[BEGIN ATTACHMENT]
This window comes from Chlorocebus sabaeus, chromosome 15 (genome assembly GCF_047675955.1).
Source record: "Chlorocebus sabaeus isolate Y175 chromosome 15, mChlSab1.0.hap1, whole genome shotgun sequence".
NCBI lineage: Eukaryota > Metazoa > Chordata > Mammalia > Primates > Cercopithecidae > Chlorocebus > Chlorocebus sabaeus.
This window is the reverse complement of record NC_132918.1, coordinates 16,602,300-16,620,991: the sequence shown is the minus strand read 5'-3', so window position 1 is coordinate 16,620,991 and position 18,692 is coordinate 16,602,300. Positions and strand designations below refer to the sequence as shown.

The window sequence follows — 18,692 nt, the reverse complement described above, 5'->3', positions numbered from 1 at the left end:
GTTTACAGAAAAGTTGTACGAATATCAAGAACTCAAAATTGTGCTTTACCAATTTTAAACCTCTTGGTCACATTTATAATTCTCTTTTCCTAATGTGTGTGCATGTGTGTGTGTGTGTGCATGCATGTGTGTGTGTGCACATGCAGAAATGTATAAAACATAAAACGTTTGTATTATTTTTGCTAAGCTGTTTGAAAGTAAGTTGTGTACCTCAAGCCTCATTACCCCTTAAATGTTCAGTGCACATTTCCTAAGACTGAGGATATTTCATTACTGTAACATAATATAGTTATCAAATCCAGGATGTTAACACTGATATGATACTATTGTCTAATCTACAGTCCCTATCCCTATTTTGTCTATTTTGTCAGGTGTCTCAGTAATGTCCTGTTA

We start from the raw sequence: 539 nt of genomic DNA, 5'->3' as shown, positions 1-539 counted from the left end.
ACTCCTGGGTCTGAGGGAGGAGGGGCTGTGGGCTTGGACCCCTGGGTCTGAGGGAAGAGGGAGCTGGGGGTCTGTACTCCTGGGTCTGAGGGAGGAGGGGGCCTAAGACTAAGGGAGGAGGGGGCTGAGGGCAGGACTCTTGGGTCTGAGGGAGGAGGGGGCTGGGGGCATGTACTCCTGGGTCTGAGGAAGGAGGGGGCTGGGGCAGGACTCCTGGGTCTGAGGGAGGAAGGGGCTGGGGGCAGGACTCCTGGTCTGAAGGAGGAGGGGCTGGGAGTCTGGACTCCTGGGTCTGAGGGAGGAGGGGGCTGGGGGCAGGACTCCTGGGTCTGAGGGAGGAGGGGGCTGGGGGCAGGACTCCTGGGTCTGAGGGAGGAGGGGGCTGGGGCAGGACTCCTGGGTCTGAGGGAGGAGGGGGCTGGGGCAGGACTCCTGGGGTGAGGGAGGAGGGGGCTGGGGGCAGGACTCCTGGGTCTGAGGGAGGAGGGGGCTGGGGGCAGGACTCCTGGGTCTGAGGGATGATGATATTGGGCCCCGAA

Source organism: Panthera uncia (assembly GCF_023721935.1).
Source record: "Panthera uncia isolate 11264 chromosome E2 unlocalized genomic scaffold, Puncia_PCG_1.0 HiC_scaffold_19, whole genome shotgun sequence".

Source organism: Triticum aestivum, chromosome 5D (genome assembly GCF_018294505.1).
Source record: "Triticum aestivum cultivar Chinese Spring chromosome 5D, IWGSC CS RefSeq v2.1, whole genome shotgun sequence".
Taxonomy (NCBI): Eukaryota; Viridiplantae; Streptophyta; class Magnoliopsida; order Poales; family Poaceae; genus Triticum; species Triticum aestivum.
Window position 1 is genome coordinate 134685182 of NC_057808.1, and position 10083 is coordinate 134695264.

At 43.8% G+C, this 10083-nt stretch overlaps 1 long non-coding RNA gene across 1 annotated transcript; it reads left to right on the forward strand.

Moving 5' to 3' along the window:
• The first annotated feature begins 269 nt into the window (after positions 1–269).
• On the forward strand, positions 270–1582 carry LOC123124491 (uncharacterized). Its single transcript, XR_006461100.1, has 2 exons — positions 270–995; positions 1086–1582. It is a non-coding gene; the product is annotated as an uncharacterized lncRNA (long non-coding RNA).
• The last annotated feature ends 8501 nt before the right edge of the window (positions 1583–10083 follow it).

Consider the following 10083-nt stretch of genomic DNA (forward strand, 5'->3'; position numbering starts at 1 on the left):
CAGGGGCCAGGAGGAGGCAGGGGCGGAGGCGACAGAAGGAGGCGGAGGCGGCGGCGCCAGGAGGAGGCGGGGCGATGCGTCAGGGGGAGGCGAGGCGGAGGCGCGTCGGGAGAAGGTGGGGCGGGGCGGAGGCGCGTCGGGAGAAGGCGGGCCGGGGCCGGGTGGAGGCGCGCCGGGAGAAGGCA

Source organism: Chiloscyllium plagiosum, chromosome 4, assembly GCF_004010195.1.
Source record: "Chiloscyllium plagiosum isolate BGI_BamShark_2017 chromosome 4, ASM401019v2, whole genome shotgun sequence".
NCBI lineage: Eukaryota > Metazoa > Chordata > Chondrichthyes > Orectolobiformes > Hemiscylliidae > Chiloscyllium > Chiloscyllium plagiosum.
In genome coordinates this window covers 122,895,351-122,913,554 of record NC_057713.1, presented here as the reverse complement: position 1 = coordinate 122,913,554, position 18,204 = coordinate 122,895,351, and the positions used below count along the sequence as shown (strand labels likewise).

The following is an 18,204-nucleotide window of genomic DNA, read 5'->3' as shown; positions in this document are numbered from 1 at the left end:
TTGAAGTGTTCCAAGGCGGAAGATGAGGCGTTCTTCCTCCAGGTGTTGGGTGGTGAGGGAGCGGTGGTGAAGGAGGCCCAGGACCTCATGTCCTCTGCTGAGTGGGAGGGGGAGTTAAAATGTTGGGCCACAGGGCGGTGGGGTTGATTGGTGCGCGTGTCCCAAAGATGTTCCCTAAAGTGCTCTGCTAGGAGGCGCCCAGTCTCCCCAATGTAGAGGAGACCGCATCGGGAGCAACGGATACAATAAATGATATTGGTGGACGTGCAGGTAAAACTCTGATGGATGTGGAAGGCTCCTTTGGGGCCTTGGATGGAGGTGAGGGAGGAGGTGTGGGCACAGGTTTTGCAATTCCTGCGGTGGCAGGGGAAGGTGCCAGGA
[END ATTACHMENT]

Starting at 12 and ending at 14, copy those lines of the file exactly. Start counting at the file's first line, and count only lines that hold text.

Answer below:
Source record: "Triticum aestivum cultivar Chinese Spring chromosome 5D, IWGSC CS RefSeq v2.1, whole genome shotgun sequence".
Taxonomy (NCBI): Eukaryota; Viridiplantae; Streptophyta; class Magnoliopsida; order Poales; family Poaceae; genus Triticum; species Triticum aestivum.
Window position 1 is genome coordinate 134685182 of NC_057808.1, and position 10083 is coordinate 134695264.